The Ninth Circuit certified to the California Supreme Court the question whether time spent on an employer’s premises waiting for and undergoing required exit searches of packages or bags voluntarily brought to work for employees’ own convenience amounts to “hours worked” within the meaning of California Industrial Welfare Commission Wage Order No. 7. The appeals court concluded that the question is of extreme importance to numerous employees and employers in California, is dispositive of the appeal before it, and that no clear controlling California precedent exists. Further, considerations of comity and federalism suggest that the court of last resort in California should have the opportunity to answer the question in the first instance (Frlekin v. Apple, Inc., August 16, 2017, per curiam).
Exit searches. Nonexempt employees of Apple retail stores brought a class action seeking compensation for time spent waiting for and undergoing exit searches. Under the employer’s “Employee Package and Bag Searches” policy, employees who bring a bag or package to work may not leave the premises before undergoing a search. All personal packages and bags must be checked by a manager or security before leaving the store. All employees, including managers, are subject to the policy. Personal technology must be verified against the employee’s “personal technology card” which lists the serial numbers of employees’ personal Apple devices.
Employees receive no compensation for the time spent waiting for and undergoing exit searches, because they must clock out before undergoing a search. Failure to comply with the policy may lead to discipline, including termination.
Class action. On July 16, 2015, a district court certified a class of nonexempt Apple employees in California who were subject to the bag-search policy. Because of concerns that there were individual issues regarding different reasons why employees brought bags to work, the court made clear that “bag searches” would be “adjudicated as compensable or not based on the most common scenario, that is, an employee who voluntarily brought a bag to work purely for personal convenience.” On November 7, 2015, the district court granted Apple’s motion for summary judgment. It ruled that time spent by class members waiting for and undergoing exit searches was not compensable “hours worked” under California law. The employees appealed.
Heightened California protections. California law provides no clear answer to the certified question. Under Integrity Staffing Solutions, Inc v. Busk, the exit search time is not compensable under federal law. But the California Supreme Court has held that state law “provides greater protection to workers” than the federal scheme and that “the federal statutory scheme, which differs substantially from the state scheme, should be given no deference” when interpreting California’s wage and hour laws.
California Industrial Welfare Commission Wage Order No. 7 provides: “‘Hours worked’ means the time during which an employee is subject to the control of an employer, and includes all the time the employee is suffered or permitted to work, whether or not required to do so.” The California Supreme Court has held that the two parts of the definition independently define whether time spent is compensable as “hours worked.”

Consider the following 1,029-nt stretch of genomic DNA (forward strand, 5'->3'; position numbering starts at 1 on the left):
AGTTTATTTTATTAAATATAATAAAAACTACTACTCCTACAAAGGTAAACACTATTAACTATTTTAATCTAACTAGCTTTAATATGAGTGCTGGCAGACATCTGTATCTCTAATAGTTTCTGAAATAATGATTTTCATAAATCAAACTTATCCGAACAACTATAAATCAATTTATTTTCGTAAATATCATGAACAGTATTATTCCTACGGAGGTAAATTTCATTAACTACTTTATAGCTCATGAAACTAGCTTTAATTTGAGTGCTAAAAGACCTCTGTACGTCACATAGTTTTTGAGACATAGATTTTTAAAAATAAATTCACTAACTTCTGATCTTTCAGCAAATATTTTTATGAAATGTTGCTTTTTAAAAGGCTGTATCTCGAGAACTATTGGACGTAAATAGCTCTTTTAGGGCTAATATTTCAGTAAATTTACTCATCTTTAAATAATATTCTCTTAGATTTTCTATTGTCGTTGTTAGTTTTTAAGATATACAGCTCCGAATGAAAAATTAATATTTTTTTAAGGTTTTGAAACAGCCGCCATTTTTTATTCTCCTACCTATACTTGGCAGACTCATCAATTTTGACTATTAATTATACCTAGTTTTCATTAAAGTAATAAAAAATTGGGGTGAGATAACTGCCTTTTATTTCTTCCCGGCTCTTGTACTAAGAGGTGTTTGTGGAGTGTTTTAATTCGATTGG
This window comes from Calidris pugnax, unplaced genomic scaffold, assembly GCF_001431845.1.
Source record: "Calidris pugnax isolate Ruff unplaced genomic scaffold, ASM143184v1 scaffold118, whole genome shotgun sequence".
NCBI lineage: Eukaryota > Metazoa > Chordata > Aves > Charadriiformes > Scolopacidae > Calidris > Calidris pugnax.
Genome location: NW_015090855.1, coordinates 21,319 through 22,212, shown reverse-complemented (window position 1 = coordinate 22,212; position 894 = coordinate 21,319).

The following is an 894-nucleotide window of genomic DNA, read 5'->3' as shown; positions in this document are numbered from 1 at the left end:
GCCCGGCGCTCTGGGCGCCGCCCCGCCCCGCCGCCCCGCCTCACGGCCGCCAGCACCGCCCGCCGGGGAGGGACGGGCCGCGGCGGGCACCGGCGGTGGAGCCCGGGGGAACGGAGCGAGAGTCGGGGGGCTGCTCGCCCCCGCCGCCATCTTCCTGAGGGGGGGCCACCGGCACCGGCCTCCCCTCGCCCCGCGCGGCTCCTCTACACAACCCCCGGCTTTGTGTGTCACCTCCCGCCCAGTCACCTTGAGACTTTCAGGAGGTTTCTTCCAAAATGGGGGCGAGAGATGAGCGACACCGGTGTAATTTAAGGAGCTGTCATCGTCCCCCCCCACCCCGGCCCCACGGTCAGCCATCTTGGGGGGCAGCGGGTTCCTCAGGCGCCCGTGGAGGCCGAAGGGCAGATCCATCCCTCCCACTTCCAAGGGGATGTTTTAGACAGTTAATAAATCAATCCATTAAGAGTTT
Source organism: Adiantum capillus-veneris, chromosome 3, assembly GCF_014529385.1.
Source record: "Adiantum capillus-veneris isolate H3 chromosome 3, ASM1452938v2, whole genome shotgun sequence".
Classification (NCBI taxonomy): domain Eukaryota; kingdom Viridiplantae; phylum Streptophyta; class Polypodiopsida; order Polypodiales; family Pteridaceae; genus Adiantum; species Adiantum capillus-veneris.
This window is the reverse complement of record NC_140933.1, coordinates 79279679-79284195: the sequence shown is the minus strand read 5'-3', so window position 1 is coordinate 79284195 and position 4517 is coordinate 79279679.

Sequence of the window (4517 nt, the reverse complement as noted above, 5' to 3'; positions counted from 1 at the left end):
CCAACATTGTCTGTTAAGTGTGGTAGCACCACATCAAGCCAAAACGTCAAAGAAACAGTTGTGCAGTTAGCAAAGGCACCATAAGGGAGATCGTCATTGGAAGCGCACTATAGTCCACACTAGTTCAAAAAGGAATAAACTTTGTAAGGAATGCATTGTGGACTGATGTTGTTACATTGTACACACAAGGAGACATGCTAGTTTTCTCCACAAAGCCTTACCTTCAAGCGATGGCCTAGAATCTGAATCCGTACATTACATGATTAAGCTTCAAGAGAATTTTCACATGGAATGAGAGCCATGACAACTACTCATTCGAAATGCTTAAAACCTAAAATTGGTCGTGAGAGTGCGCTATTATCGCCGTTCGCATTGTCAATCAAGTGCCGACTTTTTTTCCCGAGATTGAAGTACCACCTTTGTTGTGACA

Employer control. Apple conceded that employees who bring a bag or package to work and therefore must follow the search procedures are clearly under the “control” of the employer. Under a strictly textual analysis, the employees are entitled to compensation for the time spent undergoing the search because they are “subject to the control of an employer.” However, Apple argued that “control” during the search is insufficient to constitute “hours worked.” It argued that the search must also be “required,” but employees may avoid a search by declining to bring a bag or package to work.
There is strong support for Apple’s argument in the California Supreme Court’s decision in Morillion v. Royal Packing Co. Applying Morillion, the searches here are voluntary in that employees may choose not to bring a bag or package to work. Accordingly, the time spent undergoing the search is not compensable. However, the Ninth Circuit was not certain whether Morillion applies in a straightforward manner. Morillion involved pay for travel time, so its analysis may not apply in the same manner in the circumstances of this case—on-site searches, during which employees must remain on the employer’s premises—because both the level of control and the employer’s business interest are greater. (Namely, the exercise of control over bag-toting employees advances Apple’s interest in loss prevention.)
Concluding that the consequences of any interpretation of the Wage Order will have significant legal, economic, and practical consequences for employers and employees throughout the state, and will govern the outcome of many disputes in both state and federal courts in the Ninth Circuit, the appeals court ruled that this question is worthy of submission to the California Supreme Court.
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